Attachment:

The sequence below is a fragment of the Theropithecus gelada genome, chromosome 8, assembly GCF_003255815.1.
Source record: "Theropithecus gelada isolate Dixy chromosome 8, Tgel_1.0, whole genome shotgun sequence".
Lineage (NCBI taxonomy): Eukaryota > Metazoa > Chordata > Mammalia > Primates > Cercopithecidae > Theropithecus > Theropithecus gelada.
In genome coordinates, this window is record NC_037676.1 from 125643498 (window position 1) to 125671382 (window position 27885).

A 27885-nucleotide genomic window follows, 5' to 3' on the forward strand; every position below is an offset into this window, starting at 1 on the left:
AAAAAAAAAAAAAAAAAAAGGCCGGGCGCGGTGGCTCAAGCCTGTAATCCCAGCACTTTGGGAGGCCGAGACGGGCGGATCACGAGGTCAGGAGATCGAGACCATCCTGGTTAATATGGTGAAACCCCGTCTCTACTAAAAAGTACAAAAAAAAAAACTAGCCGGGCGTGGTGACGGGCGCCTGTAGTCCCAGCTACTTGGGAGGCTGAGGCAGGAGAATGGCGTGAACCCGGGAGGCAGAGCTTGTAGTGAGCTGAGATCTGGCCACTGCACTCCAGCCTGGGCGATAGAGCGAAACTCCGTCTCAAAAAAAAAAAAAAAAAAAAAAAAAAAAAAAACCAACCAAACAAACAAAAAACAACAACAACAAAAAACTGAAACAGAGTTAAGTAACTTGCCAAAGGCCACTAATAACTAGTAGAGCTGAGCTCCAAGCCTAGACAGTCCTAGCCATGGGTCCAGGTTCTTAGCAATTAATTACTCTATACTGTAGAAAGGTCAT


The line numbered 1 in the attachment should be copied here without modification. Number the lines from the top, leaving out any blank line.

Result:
The sequence below is a fragment of the Theropithecus gelada genome, chromosome 8, assembly GCF_003255815.1.